Social distancing need not be emotional distance

Monidipa Saha

Covid-19 pandemic has made our lives harder than before. Suddenly we had to radically narrow down to basics, trying to avoid an invisible threat that has been spreading across the world. While we are at it, we are developing depressive disorders. 

Emotions such as sadness, hopelessness, restlessness, insomnia, and loneliness are exhausting and bring out the worst in those who are suffering. It can feel like an evil force trying to attack our inner strength by torturing us. Depressive disorders are impatient beasts, and now they are howling louder than ever. 

As we are stuck at home, rather than resting in comfort, our depression is exaggerated by heartbreaks and scary updates.

Understanding the complexity of the COVID-19 pandemic with mental health issues cannot be examined by the usual tactics. We need a more compassionate approach to fight the 'beast.' It is reasonable to expect that our depressive disorders will be sky high in this situation. 

Compassion involves adopting the mindset to commit to the alleviation of suffering. A compassionate approach can lessen our anxieties and enhance the sense of well-being. There are several benefits of practicing compassion. Empathizing with others can make us feel less lonely. 

We need to reach out to others in need. Practicing empathy can keep depressive disorders within our limits. Regulating emotions in times of stress can be overwhelming. Listening to stories of those who are suffering, engaging in selfless acts, observing the empathetic actions, and imagining yourself in another person's shoes are examples of acts of compassion. Some of us are naturally compassionate, and it is a skill that can be cultivated as well.

Our new norms include practicing social distancing, self-isolation, and quarantine. Now we have plenty of time to act compassionately with ourselves. A lot of our trauma comes from our inner battles, so, focusing solely on ourselves can be the first step of compassion. It is a lot to take when almost every one of us is coping with stress, anxiety, and fear in our own ways.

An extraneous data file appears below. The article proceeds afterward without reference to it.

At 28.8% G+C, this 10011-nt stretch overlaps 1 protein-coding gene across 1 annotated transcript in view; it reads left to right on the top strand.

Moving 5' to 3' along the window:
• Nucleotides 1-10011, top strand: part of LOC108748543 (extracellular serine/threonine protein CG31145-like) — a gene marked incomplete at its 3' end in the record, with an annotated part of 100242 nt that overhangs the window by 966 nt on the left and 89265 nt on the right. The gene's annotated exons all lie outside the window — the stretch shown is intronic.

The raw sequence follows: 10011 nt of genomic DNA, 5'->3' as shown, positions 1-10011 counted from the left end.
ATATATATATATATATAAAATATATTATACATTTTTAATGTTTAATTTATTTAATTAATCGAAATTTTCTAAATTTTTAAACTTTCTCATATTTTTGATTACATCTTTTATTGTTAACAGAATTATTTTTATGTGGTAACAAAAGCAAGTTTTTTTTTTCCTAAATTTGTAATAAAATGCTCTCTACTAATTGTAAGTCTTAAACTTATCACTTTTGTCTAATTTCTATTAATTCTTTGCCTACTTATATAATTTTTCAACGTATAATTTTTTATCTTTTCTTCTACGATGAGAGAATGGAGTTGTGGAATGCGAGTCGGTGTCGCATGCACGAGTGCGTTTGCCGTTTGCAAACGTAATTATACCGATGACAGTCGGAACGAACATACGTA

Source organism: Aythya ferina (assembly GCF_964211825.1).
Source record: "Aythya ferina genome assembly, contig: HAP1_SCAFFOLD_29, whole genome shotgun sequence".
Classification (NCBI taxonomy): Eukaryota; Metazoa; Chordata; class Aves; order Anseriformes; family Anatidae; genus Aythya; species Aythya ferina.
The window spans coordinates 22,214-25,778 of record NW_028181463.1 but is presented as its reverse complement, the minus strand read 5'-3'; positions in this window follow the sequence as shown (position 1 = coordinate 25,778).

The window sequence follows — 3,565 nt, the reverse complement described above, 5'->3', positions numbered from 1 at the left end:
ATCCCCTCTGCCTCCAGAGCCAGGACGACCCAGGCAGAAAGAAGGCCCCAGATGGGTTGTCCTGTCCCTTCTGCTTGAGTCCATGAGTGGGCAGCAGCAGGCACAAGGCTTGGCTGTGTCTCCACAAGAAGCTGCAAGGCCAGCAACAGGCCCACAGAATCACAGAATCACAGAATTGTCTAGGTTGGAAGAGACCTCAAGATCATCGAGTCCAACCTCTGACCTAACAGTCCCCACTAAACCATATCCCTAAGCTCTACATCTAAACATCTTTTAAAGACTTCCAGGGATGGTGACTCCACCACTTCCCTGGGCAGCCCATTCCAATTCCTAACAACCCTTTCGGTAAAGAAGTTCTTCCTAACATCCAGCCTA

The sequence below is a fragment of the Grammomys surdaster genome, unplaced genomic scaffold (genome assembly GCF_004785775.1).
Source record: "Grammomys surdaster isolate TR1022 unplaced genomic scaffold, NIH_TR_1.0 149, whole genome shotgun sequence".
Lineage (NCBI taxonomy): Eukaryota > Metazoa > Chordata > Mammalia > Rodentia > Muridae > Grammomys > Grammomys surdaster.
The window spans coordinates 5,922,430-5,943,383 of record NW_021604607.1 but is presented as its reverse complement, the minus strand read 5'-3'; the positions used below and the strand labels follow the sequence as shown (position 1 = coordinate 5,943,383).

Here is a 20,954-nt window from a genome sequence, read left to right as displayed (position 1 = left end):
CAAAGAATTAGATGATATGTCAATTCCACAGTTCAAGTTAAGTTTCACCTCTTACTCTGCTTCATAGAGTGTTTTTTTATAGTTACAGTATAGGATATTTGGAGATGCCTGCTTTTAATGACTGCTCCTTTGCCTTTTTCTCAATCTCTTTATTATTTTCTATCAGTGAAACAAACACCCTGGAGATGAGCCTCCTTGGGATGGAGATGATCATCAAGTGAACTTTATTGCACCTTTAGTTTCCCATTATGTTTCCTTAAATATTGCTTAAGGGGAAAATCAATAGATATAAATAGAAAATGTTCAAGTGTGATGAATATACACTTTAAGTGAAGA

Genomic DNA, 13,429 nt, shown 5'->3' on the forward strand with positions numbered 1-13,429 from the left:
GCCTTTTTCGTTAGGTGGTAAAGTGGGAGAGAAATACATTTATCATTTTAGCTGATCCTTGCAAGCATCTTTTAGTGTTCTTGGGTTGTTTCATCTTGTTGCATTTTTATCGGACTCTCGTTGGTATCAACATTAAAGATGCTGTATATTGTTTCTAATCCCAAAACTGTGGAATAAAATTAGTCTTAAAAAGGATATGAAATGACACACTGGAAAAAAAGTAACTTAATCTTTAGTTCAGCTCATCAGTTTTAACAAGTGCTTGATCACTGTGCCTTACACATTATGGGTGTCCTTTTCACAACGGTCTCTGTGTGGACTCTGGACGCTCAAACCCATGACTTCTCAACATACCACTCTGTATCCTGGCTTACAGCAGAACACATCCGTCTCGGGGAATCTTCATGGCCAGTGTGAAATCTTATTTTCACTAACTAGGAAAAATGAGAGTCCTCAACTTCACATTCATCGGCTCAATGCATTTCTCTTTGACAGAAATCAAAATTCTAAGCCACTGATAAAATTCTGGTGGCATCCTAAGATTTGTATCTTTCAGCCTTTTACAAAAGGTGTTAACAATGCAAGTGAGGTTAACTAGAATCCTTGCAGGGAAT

Cutting ourselves some slack in practicing self-compassion may result in reducing stress. While we battle our inner demon, we may practice donation or charity as an act of compassion. A supportive letter or getting in touch with a long-lost friend may decrease the feeling of social isolation. Our social distancing does not have to be an emotional distance.

As many of us are working from home with foods in stock in pantry while we practice social distancing from a safe environment, we need to be compassionate towards those who have lost their jobs or are out of work or have no choice but to continue working. Many of us with depressive disorders are struggling with necessities. 

Empathy, kindness, helping others in need are acts of compassion and can be a steppingstone towards self-help. We all have our apprehension, but that does not mean we should lose our kindness in the face of a crisis.

During this social distancing period, we can practice listing down those scenarios where our depressive disorders trigger us. Next, to the list, we could write down how to reframe or reinterpret those feelings. Billie Jean King (tennis player) once said, "I think self-awareness is probably the most important thing towards being a champion."

The most crucial skill to defeat depressive disorders is to develop awareness. It is important to remember that sometimes compassion requires practice to be effectively instigated. COVID-19 Pandemic gave us some extra time on our hands, and we can start practicing compassion to fight our own battle of depressive disorders. 

Monidipa Saha is Lecturer, Faculty of Arts and Social Sciences, American International University- Bangladesh (AIUB)